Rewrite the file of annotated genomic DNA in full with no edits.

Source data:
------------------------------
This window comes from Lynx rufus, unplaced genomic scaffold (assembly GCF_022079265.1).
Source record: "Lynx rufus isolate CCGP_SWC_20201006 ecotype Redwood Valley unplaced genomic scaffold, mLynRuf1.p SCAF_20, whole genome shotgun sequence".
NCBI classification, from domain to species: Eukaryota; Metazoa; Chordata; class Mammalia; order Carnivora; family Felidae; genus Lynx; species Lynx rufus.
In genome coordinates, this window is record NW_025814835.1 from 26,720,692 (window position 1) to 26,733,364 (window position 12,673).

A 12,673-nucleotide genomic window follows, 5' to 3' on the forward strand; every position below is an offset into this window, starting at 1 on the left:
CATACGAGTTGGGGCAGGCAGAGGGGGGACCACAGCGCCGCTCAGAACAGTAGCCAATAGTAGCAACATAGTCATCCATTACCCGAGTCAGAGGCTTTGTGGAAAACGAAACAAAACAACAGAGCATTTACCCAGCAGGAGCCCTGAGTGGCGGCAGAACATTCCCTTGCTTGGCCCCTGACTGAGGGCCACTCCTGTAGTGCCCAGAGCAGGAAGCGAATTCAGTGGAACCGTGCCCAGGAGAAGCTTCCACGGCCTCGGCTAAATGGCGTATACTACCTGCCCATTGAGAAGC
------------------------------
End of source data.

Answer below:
This window comes from Lynx rufus, unplaced genomic scaffold (assembly GCF_022079265.1).
Source record: "Lynx rufus isolate CCGP_SWC_20201006 ecotype Redwood Valley unplaced genomic scaffold, mLynRuf1.p SCAF_20, whole genome shotgun sequence".
NCBI classification, from domain to species: Eukaryota; Metazoa; Chordata; class Mammalia; order Carnivora; family Felidae; genus Lynx; species Lynx rufus.
In genome coordinates, this window is record NW_025814835.1 from 26,720,692 (window position 1) to 26,733,364 (window position 12,673).

A 12,673-nucleotide genomic window follows, 5' to 3' on the forward strand; every position below is an offset into this window, starting at 1 on the left:
CATACGAGTTGGGGCAGGCAGAGGGGGGACCACAGCGCCGCTCAGAACAGTAGCCAATAGTAGCAACATAGTCATCCATTACCCGAGTCAGAGGCTTTGTGGAAAACGAAACAAAACAACAGAGCATTTACCCAGCAGGAGCCCTGAGTGGCGGCAGAACATTCCCTTGCTTGGCCCCTGACTGAGGGCCACTCCTGTAGTGCCCAGAGCAGGAAGCGAATTCAGTGGAACCGTGCCCAGGAGAAGCTTCCACGGCCTCGGCTAAATGGCGTATACTACCTGCCCATTGAGAAGC